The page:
Race Report: 2013 Wasatch 100 Mile Endurance Run by Elizabeth Azze

Nothing is going to stop me from getting to the finish line! I am tired of feeling defeated and weak. Today I am going to finish!

People often ask me why I run ultras or why I prefer the 100 mile distance? There are several reasons why, one is the feeling I have right now while sitting in my living room in NY,  the memories of the amazing people I met, the 100 miles of endless beauty I got to see. The soreness in legs that reminds me of my accomplishment.  When I close my eyes I’m still in the Wasatch Mountains breathing, smelling, seeing, the trail begins to define me and I yearn for more.

After the Tahoe Rim 100 Mile Endurance run won the war against me at mile 80 a few months back, I was hell bent on not letting the Wasatch 100 win. The Wasatch 100 Mile Endurance Run is one of the toughest races around! The course is a point to point course that boast 26,500+ ft of climbing and descending as it  travels through the heart of the epic mountains of the Wasatch range in Utah.

The start:
We milled around at the start eager to begin the adventure that was before us, we nervously chatted with fellow runners and made any last minute adjustments. 5 minutes until race start the announcer exclaimed! Julian headed closer to the front, Harry and I went to the middle, Zsuzsanna was behind us, 10, 9 , 8 , 7, 6, 5, 4, 3, 2 1, we were off! I wouldn’t see Joe until mile 39 and the first fully stocked aid station (AS) wasn’t until mile 18 (Francis Peak). We all had the same goal of getting to the finish line but most likely at different speeds. Joe would be at the 3 crew points along with Phil who at the last minute decided to drive from CO, to help out and possibly pace. Harry and I chose to start the race together to see if we could help each other stay on the sub 30 hour pace.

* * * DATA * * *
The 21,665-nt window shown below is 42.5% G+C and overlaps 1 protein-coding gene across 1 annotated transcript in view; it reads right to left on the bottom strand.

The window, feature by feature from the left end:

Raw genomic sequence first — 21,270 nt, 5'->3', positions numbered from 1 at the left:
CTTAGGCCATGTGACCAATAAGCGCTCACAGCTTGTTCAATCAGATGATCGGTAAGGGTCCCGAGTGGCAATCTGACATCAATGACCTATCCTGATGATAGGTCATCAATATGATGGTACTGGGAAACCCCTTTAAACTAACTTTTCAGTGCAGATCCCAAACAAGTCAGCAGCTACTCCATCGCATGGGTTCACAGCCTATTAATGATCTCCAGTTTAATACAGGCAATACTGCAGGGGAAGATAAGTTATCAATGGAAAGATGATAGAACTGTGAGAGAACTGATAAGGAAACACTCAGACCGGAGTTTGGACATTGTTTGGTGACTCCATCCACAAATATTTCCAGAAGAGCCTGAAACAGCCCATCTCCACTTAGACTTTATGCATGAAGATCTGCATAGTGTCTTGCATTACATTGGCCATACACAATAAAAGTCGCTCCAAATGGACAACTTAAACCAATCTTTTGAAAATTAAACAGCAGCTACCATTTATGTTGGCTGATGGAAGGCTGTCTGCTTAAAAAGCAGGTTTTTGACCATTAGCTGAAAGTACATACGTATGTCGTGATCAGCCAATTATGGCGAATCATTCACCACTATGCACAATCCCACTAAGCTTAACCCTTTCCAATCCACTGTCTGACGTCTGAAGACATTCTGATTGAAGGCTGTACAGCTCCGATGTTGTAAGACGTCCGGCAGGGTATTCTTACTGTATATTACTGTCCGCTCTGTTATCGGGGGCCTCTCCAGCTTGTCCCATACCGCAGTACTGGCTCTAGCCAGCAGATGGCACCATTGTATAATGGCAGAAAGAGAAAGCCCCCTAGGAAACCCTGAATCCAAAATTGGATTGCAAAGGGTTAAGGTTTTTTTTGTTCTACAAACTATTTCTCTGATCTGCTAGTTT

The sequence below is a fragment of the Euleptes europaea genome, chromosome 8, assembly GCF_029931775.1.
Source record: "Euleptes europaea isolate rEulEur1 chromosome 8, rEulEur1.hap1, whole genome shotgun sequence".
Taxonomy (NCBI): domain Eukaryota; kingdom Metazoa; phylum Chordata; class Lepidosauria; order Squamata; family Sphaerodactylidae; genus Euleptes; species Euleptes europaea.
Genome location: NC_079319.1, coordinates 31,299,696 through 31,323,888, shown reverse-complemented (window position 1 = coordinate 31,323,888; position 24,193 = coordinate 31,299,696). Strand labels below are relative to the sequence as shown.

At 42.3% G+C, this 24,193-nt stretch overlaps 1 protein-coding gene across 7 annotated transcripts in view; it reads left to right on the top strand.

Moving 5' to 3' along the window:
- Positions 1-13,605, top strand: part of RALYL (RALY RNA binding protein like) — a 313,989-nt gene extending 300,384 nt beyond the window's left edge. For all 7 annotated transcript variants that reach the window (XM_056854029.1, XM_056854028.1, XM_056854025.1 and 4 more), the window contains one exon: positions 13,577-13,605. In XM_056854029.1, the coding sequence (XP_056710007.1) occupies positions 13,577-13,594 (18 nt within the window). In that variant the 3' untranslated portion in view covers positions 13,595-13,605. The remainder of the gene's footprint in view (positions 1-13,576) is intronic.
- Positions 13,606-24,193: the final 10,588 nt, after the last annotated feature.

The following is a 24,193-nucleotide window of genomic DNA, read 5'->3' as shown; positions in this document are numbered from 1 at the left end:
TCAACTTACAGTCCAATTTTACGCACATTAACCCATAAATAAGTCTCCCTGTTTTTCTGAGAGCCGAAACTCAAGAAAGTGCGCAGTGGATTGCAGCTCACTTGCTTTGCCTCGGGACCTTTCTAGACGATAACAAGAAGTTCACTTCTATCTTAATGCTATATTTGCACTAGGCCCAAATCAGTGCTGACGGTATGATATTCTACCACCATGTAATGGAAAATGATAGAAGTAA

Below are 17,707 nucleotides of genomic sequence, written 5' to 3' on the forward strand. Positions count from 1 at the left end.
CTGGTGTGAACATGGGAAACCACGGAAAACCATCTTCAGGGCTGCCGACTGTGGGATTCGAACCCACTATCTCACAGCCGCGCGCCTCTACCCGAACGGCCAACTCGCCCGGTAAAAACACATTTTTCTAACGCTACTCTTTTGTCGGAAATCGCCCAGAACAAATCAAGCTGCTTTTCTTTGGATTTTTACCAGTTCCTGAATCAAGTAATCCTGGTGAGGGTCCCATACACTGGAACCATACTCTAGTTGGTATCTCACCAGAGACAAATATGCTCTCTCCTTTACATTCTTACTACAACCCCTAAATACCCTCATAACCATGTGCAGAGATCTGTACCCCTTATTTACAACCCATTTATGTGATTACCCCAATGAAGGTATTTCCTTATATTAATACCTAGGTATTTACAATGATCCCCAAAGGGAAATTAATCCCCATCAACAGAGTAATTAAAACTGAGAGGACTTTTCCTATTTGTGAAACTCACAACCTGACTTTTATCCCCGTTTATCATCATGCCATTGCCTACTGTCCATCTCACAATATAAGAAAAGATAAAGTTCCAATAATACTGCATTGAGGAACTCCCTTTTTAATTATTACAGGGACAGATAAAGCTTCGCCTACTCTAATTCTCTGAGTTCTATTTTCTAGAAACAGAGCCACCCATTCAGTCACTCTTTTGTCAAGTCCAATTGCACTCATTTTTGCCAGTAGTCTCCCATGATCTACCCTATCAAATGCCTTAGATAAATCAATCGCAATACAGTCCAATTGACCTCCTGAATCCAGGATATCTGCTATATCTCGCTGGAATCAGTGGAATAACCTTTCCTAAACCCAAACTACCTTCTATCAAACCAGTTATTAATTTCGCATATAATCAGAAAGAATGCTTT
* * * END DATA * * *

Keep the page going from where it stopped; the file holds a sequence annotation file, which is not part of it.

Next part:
The start meanders up and down a relatively wide trail for about 4 miles until you begin the first 4,000 ft climb of the day to the Chinscraper summit. My legs were feeling pretty good until we started climbing, then I knew right away what kind of day it was going to be. In 2010 I bounded up Chinscraper, today I was already fighting to put one foot in front of the other. Harry was looking at his watch and trying to give me pep talks but I know myself by now, I knew I needed to stay in a comfortable place especially this early on. It was important for my mental state to stay positive, my breathing continued to labor as if I never hiked a day in my life. I even began to reach for my music; yes this early... I told Harry to carry on without me, I’ll be fine! I watched him disappear into the crowd ahead and wished him good luck.

Heat? Who would have thought? Back during my attempt in 2010, where I dropped shortly after brighton mile 80 or so due to extreme altitude sickness, it was cold! We even had a bit of snow to contend with, I believe I wore a long sleeve shirt most of the day and layers during the night. Not today, it felt as it was in the mid 70’s at 4:30 in the morning, with the forecasted high temperature of 95º.